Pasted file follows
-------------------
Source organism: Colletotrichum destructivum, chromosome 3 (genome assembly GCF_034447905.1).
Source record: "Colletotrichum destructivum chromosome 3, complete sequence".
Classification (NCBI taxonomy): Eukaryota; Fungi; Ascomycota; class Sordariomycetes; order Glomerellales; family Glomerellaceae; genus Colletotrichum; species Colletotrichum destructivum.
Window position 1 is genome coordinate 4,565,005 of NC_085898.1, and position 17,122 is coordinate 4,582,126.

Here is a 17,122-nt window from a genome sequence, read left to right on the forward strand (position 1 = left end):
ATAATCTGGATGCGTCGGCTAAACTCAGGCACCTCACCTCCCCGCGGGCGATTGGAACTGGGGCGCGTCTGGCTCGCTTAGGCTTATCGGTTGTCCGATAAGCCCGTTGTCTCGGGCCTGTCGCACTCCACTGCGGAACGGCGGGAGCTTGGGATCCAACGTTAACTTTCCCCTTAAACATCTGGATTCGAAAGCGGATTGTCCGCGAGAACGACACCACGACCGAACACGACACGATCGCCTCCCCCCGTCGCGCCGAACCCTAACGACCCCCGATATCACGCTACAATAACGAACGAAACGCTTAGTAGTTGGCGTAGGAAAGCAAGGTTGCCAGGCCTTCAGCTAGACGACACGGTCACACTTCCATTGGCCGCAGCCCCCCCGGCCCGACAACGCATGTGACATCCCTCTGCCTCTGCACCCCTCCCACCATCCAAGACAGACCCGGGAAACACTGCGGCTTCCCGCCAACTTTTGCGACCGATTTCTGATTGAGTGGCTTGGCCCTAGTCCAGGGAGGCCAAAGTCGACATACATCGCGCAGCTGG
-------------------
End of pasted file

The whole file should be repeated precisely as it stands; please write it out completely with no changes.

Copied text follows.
Source organism: Colletotrichum destructivum, chromosome 3 (genome assembly GCF_034447905.1).
Source record: "Colletotrichum destructivum chromosome 3, complete sequence".
Classification (NCBI taxonomy): Eukaryota; Fungi; Ascomycota; class Sordariomycetes; order Glomerellales; family Glomerellaceae; genus Colletotrichum; species Colletotrichum destructivum.
Window position 1 is genome coordinate 4,565,005 of NC_085898.1, and position 17,122 is coordinate 4,582,126.

Here is a 17,122-nt window from a genome sequence, read left to right on the forward strand (position 1 = left end):
ATAATCTGGATGCGTCGGCTAAACTCAGGCACCTCACCTCCCCGCGGGCGATTGGAACTGGGGCGCGTCTGGCTCGCTTAGGCTTATCGGTTGTCCGATAAGCCCGTTGTCTCGGGCCTGTCGCACTCCACTGCGGAACGGCGGGAGCTTGGGATCCAACGTTAACTTTCCCCTTAAACATCTGGATTCGAAAGCGGATTGTCCGCGAGAACGACACCACGACCGAACACGACACGATCGCCTCCCCCCGTCGCGCCGAACCCTAACGACCCCCGATATCACGCTACAATAACGAACGAAACGCTTAGTAGTTGGCGTAGGAAAGCAAGGTTGCCAGGCCTTCAGCTAGACGACACGGTCACACTTCCATTGGCCGCAGCCCCCCCGGCCCGACAACGCATGTGACATCCCTCTGCCTCTGCACCCCTCCCACCATCCAAGACAGACCCGGGAAACACTGCGGCTTCCCGCCAACTTTTGCGACCGATTTCTGATTGAGTGGCTTGGCCCTAGTCCAGGGAGGCCAAAGTCGACATACATCGCGCAGCTGG